This is a question that everyone asks, different people have different perceptions of what it takes to become a professional bellydancer and as a reader the first thing I would like you to do after you have read everything is to question this write-up and give your opinions and feedback. In MEDA we may have a different practice compared to other practice’s that link to this very question.
This can also be greatly attached to this question as well – What is Bellydance? According to Wikipeida: Belly dance or bellydance is a western-coined name for “solo, improvised dances based on torso articulation” originating from the Middle East.
The very first step every dancer must learn is improvisation or social dancing because that is part of the Middle Eastern Culture. It is about community building and joining together to celebrate and admire feminine beauty as a whole and that is one of the main factors.
What is the criteria of a professional bellydancer in MEDA?
I can easily say this: Facial Expression, Choreography, Costume, Posture, Hand Movements but that won’t cover the main criteria’s.
The most important is the knowledge of the dance. You must research continuously and also always ask your instructor what your learning about and what the story behind everything is? how did it come about? How do I give the Middle Eastern “flavour” inside my dance?
In Middle East dance, every style has a story background, to better express yourself in your dance – you must know what your dancing and how to project the emotions. This also heavily connects to culture, just as Indian dance has a story behind every look and hand movement, so does every style of the Middle East.
The Middle Eastern Flavour is very important in your dance – a great example is this one right here, Randa Kamel one of the famous Egyptian Dancers. As you watch the whole video, you can see that its not about choreography perfection. It’s the joyful expressions, the communication with her audience that makes her stand out.
Another is creating a sisterhood environment in your class, whenever you step into a classroom you have to make yourself as a team with other students – you must help each other by taking constructive criticism no matter their dance level, every criticism is important for you – the very same type of people can be found in your audience when you perform, an audience doesn’t know anything yet they can judge if you’re good or not.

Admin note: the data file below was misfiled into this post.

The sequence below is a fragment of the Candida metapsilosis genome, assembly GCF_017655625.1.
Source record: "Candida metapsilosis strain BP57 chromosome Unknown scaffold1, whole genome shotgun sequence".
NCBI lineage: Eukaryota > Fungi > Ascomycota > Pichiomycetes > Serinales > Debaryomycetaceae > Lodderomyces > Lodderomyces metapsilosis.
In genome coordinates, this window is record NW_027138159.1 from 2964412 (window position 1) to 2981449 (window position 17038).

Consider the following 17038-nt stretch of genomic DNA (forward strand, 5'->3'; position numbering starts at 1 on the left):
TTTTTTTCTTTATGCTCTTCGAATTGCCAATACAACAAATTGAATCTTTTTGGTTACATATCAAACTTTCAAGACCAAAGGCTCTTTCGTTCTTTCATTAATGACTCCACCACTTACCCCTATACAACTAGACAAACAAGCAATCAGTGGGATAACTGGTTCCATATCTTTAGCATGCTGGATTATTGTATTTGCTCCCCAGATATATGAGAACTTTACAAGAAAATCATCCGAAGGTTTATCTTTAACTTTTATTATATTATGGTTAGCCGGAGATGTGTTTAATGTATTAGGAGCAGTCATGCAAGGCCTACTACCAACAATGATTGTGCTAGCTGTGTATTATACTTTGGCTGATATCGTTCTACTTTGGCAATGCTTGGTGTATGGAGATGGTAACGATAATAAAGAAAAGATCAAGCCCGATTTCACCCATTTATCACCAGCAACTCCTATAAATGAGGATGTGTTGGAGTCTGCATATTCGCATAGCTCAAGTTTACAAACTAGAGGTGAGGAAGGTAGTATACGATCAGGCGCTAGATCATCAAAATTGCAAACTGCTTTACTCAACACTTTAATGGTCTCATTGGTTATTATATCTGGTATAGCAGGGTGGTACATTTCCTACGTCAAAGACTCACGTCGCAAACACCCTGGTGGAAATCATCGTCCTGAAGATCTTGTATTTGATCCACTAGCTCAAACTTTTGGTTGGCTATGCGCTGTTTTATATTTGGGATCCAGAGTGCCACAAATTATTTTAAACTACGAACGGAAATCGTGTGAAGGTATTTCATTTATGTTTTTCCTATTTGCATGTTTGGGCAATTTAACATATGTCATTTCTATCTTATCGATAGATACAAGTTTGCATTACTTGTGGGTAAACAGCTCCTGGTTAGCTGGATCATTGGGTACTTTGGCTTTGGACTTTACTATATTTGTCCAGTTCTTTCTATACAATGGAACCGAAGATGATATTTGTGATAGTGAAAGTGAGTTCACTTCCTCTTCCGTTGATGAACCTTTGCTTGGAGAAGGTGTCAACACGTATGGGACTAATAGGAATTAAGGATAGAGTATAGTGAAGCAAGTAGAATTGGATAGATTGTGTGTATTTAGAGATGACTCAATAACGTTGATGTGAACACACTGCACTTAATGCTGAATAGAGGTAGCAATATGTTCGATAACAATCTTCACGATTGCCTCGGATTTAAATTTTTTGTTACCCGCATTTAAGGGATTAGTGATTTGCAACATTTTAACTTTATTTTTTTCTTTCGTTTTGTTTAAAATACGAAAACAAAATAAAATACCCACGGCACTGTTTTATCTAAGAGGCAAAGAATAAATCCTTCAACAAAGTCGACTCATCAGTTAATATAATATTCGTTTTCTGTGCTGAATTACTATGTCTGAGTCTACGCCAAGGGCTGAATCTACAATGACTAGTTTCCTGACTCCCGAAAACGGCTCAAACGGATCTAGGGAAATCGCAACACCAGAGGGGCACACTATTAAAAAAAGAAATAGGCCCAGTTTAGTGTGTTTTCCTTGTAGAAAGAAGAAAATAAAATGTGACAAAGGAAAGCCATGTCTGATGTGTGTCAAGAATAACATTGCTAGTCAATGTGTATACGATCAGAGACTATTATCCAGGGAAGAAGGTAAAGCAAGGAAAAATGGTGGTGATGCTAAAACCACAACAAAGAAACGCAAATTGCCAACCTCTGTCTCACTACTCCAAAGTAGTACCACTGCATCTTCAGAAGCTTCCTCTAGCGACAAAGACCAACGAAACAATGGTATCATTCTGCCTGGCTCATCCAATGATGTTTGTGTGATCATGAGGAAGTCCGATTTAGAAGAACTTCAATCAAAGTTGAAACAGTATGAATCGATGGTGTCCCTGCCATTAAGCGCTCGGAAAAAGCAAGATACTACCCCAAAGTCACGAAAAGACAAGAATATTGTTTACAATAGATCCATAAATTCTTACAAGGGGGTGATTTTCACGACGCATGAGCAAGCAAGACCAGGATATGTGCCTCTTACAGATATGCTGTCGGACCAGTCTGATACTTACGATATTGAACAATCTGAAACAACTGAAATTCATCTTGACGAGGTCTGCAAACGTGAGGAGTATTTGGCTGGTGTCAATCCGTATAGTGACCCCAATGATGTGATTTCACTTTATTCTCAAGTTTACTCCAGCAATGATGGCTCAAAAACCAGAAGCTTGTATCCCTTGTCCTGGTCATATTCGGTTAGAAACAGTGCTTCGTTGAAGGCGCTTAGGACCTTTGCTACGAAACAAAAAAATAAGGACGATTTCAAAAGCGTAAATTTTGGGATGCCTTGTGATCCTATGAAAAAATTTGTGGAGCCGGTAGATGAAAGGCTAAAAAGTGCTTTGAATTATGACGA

Same goes with a classroom – it does not differ who knows more but how you can improve and if what your saying is reasonable and is backed up by understanding – everyone should be heard in a classroom and you must not put people down in their dance purposely. Putting someone down in their dance is like killing their confidence as a student. As a student you must learn to also share your knowledge and bring up the confidence of your fellow dance partners – a classroom is a time to learn not to show who’s better this also heavily connects to group choreography.
Another point to know as bellydancer who wants to become better in your dance. When you look at youtube video’s what do you see? “A sea of similarity”. It’s like a copy after another copy. You as a dancer should never copy your instructor when your in an advance level. You should present your own style and flavour and even choreography, even as a group everything should be your own. You must learn to choreograph on your own – an important step from beginning to end – you must sit by yourself and brainstorm ideas and become creative, that is what makes it an art after all. Look at this way in the end everyone wants to see what you can do not what your instructor can do for you.
This is what you can do as a professional – you can be inspired by something and put it in your dance but make sure it’s not in your whole entire choreography.
These are the main things every professional dancer must think about – extemporisation, choreography – as a solo and as a troupe and taking constructive criticism.